By Robert A. Vella
Only a small percentage of people around the world are now defending our shaky socioeconomic establishment (the elites, if you will), and that number is surely declining. It has certainly made a mess of things over the last few decades, and populist discontent is rising across the globe. Yes, the challenges it has faced were and are extremely difficult. Yes, ordinary people could and should be more understanding of the mistakes it has made. But, the establishment’s hypocrisy is something few can either dismiss or forgive.
When corrupt means are used to expose the corruption of a rival, no one is going to listen.
In my view, Donald Trump is mentally unfit to be President of the United States. He is a classic megalomaniac whose political empowerment poses a grave danger to every human being on this planet. He should be in a psychiatric ward, and not in the White House. That said, the following story describes how both the Republican and Democratic party establishments used the same subversive tactic to undermine his rise to power.
The Washington Post broke the story Tuesday night that the Hillary Clinton campaign and the Democratic National Committee helped pay for that now-famous dossier of research on President Trump.
The Post’s Adam Entous, Devlin Barrett and Rosalind S. Helderman report that powerful Democratic attorney Marc E. Elias retained the firm Fusion GPS for information, and Fusion GPS later hired Christopher Steele, a former British intelligence agent who was versed in Russia-related issues.
The dossier, which was published by BuzzFeed News in January, has been partially confirmed, though its most salacious allegations have not been.
There is a lot to sort through here. Below are three key points.
1) Clinton supporters — though not the campaign itself — were previously reported to fund the dossier
The fact Democrats were behind at least some of the funding for the dossier is not totally new. When CNN first reported on the dossier’s existence back in January, it said it was originally funded by President Trump’s GOP opponents and then, when he won the nomination, by those supporting Clinton.
Until now, though, the dossier had not been tied specifically to the Clinton campaign or the DNC.
Here’s what CNN reported back then:
The raw memos on which the synopsis is based were prepared by the former MI6 agent, who was posted in Russia in the 1990s and now runs a private intelligence gathering firm. His investigations related to Mr. Trump were initially funded by groups and donors supporting Republican opponents of Mr. Trump during the GOP primaries, multiple sources confirmed to CNN. Those sources also said that once Mr. Trump became the nominee, further investigation was funded by groups and donors supporting Hillary Clinton.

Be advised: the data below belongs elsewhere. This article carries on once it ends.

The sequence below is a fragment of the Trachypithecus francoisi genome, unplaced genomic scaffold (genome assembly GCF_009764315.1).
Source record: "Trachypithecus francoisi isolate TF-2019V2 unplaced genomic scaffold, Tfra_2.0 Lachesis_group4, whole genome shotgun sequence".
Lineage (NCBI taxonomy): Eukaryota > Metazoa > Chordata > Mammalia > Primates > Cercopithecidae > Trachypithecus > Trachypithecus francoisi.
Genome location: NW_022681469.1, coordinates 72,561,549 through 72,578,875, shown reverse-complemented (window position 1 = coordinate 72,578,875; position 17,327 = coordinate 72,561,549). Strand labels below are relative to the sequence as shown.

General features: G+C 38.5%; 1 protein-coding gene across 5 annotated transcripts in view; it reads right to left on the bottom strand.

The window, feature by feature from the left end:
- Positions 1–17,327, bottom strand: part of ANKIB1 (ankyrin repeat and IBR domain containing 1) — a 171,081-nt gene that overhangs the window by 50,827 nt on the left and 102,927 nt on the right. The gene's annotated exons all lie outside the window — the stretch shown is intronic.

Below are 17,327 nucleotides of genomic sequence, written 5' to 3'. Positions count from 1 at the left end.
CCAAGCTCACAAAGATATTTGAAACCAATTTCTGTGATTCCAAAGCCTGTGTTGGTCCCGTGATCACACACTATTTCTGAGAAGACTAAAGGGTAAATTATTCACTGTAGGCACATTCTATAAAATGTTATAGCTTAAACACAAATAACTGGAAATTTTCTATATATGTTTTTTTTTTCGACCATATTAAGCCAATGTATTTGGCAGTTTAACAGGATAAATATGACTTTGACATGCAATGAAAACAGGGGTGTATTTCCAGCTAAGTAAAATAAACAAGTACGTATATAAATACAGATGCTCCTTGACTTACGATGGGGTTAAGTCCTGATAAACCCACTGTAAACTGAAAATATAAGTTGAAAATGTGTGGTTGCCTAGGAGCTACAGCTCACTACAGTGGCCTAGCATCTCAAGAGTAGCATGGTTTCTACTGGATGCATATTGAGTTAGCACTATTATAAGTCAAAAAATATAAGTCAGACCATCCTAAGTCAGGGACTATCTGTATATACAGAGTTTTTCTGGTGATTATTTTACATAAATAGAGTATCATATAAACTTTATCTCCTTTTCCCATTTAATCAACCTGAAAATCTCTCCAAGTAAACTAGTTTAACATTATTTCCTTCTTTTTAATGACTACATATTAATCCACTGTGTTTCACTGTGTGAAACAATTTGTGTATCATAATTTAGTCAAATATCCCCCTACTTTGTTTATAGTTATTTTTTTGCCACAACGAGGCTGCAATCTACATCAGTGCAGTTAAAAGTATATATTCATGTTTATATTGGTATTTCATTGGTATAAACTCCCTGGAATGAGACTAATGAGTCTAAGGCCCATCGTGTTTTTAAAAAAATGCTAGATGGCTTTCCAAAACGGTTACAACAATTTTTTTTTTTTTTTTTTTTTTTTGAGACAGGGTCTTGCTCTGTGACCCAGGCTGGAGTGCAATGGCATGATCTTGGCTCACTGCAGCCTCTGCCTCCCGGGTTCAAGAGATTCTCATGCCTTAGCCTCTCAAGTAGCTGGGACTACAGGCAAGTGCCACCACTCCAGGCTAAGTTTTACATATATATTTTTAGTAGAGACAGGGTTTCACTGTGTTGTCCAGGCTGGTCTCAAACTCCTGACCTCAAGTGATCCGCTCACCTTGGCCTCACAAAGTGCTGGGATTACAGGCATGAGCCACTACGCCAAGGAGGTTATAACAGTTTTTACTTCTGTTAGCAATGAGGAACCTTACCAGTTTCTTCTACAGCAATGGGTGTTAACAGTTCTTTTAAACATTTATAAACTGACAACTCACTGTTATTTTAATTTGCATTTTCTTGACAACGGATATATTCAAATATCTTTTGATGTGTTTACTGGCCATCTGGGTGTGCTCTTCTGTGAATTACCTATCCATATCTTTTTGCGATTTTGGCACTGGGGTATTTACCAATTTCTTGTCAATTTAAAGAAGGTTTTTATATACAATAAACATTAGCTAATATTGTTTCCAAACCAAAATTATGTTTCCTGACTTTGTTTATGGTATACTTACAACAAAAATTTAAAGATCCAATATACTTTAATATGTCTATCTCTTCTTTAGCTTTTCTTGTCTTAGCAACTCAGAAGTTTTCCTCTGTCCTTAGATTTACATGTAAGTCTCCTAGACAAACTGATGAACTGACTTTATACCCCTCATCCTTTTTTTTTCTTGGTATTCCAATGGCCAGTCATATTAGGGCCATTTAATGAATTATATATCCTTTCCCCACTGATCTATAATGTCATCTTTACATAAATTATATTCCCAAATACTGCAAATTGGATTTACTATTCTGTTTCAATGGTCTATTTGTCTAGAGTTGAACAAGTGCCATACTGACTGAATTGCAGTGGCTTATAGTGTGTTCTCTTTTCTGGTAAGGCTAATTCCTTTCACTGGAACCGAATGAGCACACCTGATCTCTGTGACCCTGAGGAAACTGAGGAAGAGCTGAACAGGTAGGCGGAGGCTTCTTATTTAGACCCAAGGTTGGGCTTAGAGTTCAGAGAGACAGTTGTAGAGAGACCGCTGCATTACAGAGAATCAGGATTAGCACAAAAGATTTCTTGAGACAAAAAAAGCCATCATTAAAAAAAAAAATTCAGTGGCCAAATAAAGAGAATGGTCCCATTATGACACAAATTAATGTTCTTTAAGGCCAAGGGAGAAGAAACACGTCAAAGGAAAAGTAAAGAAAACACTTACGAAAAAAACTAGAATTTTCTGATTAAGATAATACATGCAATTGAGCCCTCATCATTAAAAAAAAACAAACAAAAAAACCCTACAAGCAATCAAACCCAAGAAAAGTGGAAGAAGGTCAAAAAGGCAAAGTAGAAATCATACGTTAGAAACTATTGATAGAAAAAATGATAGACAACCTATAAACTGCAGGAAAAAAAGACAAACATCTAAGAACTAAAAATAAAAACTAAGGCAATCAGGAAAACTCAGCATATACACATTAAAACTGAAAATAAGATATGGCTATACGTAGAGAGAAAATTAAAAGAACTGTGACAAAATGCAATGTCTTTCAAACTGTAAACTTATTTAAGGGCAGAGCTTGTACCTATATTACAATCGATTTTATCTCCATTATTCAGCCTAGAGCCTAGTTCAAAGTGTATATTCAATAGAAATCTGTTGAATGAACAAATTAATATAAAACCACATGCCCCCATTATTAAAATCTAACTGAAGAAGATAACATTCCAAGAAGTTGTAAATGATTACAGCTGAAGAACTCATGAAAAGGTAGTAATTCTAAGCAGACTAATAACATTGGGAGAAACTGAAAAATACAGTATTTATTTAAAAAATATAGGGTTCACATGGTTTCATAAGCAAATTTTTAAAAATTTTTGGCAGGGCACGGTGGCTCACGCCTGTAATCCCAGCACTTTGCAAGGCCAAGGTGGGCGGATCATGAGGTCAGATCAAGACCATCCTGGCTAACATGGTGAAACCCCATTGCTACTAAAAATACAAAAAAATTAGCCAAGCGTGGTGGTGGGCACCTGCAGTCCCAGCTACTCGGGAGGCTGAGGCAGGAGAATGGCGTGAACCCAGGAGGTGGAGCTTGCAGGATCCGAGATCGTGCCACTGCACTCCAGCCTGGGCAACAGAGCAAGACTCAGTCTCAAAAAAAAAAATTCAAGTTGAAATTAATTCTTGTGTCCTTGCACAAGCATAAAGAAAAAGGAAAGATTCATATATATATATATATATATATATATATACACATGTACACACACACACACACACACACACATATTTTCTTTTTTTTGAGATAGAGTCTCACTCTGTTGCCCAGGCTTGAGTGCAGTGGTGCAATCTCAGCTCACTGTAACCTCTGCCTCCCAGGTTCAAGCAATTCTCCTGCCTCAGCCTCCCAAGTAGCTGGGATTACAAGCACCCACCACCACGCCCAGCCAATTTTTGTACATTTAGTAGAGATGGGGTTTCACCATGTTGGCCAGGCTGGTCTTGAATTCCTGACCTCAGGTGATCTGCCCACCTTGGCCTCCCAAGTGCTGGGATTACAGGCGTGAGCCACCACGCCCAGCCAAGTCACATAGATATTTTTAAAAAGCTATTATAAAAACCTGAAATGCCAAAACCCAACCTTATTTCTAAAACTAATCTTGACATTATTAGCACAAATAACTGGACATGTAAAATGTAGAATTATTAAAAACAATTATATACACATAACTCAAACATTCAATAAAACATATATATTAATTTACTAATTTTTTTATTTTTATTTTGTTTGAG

3) The appearance problems for Democrats
There is, presumably, a reason Democrats haven’t copped to funding the dossier — something they still haven’t publicly confirmed. Fusion GPS threatening to plead the Fifth Amendment against self-incrimination also raised eyebrows last week.
First among those reasons is paying a foreigner for opposition research for an American political campaign. Given Democrats’ allegations Russia’s interference on Trump’s behalf was beyond the pale, the Clinton camp and the DNC paying a Brit for information would be somewhat problematic. Of course, the British are, unlike the Russians, American allies.
The Clinton campaign has also, notably, denied working with the Ukrainian government to dig up dirt on Trump. Republicans have pushed dubious comparisons between this allegation and Russia’s alleged Trump advocacy.
The firm that the Clinton camp and the DNC paid also has alleged ties to the Kremlin. In Senate testimony in July, Hermitage Capital Management chief executive William Browder accused Fusion GPS and its head, Glenn Simpson, of running a smear campaign against Sergei Magnitsky, a Russian whistleblower who in 2009 was tortured and killed in a Russian prison after uncovering a $230 million tax theft. Magnitsky worked for Browder, and he is the namesake of a law containing sanctions that was passed by Congress and is a sore spot between the U.S. government and Russian President Vladimir Putin.